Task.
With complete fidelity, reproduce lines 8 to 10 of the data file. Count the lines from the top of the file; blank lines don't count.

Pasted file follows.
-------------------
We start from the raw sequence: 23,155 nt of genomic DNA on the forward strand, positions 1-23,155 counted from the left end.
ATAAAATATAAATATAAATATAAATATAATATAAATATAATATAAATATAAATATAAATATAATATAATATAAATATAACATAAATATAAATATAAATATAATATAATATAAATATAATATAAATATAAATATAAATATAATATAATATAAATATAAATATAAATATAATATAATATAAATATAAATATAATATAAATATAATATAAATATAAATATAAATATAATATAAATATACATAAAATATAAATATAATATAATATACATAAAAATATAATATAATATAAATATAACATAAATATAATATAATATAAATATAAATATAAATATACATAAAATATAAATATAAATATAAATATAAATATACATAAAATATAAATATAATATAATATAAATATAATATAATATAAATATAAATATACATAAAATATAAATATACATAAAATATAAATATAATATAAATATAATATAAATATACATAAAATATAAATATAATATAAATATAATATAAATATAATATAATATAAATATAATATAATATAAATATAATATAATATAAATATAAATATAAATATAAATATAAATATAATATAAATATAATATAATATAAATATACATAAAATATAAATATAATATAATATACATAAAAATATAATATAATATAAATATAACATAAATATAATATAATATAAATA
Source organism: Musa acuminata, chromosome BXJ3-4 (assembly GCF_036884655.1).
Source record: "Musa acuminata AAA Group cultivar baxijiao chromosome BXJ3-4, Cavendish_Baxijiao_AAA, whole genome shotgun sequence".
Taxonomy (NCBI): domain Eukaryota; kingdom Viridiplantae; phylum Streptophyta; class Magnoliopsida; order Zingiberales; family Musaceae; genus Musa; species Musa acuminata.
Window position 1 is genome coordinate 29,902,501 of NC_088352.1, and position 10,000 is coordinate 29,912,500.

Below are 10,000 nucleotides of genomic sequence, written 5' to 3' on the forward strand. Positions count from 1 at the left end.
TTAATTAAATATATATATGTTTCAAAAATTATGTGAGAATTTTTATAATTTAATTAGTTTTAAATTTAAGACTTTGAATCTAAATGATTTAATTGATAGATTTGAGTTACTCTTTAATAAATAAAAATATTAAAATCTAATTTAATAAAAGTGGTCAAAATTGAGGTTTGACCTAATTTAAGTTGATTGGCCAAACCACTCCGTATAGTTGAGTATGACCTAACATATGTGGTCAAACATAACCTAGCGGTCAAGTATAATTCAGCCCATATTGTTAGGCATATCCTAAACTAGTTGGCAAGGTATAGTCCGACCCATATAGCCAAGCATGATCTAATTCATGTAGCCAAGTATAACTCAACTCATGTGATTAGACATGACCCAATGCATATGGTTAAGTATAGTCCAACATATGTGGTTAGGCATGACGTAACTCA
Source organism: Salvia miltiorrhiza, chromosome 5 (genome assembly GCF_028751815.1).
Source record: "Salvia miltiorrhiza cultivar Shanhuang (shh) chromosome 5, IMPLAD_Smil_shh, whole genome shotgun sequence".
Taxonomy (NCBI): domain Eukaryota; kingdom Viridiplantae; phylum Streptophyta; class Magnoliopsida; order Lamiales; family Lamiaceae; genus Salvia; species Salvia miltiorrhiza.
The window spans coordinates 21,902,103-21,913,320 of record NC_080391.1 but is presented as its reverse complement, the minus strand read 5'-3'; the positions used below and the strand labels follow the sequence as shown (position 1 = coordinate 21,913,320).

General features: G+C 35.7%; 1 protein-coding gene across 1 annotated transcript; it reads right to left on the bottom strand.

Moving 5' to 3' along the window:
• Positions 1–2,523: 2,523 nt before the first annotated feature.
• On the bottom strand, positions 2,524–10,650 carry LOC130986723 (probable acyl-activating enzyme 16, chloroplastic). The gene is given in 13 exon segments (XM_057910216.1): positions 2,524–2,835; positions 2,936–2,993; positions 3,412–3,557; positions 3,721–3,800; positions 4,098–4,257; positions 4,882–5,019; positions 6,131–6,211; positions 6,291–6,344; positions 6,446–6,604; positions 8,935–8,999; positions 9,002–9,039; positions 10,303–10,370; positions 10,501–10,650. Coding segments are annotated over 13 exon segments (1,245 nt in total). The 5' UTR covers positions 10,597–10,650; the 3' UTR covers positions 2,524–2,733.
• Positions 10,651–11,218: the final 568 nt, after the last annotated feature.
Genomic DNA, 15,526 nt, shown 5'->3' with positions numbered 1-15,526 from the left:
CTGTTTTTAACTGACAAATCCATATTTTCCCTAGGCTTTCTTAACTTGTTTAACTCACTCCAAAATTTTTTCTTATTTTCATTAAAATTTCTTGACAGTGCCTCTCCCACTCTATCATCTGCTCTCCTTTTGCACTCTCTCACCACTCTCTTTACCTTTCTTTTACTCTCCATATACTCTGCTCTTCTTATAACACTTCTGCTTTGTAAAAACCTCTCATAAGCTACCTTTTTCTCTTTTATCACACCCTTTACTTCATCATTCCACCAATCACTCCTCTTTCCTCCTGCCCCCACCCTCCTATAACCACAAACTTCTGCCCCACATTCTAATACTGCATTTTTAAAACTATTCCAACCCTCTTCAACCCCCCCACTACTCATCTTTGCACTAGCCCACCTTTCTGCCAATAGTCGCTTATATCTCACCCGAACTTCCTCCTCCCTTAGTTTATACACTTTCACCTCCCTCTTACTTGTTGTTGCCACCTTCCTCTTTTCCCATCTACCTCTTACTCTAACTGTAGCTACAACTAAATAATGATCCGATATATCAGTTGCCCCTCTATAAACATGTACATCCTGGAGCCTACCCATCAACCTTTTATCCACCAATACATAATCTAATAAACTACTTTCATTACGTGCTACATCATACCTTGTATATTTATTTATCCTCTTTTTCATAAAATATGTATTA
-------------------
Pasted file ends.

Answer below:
TTAATTAAATATATATATGTTTCAAAAATTATGTGAGAATTTTTATAATTTAATTAGTTTTAAATTTAAGACTTTGAATCTAAATGATTTAATTGATAGATTTGAGTTACTCTTTAATAAATAAAAATATTAAAATCTAATTTAATAAAAGTGGTCAAAATTGAGGTTTGACCTAATTTAAGTTGATTGGCCAAACCACTCCGTATAGTTGAGTATGACCTAACATATGTGGTCAAACATAACCTAGCGGTCAAGTATAATTCAGCCCATATTGTTAGGCATATCCTAAACTAGTTGGCAAGGTATAGTCCGACCCATATAGCCAAGCATGATCTAATTCATGTAGCCAAGTATAACTCAACTCATGTGATTAGACATGACCCAATGCATATGGTTAAGTATAGTCCAACATATGTGGTTAGGCATGACGTAACTCA
Source organism: Salvia miltiorrhiza, chromosome 5 (genome assembly GCF_028751815.1).
Source record: "Salvia miltiorrhiza cultivar Shanhuang (shh) chromosome 5, IMPLAD_Smil_shh, whole genome shotgun sequence".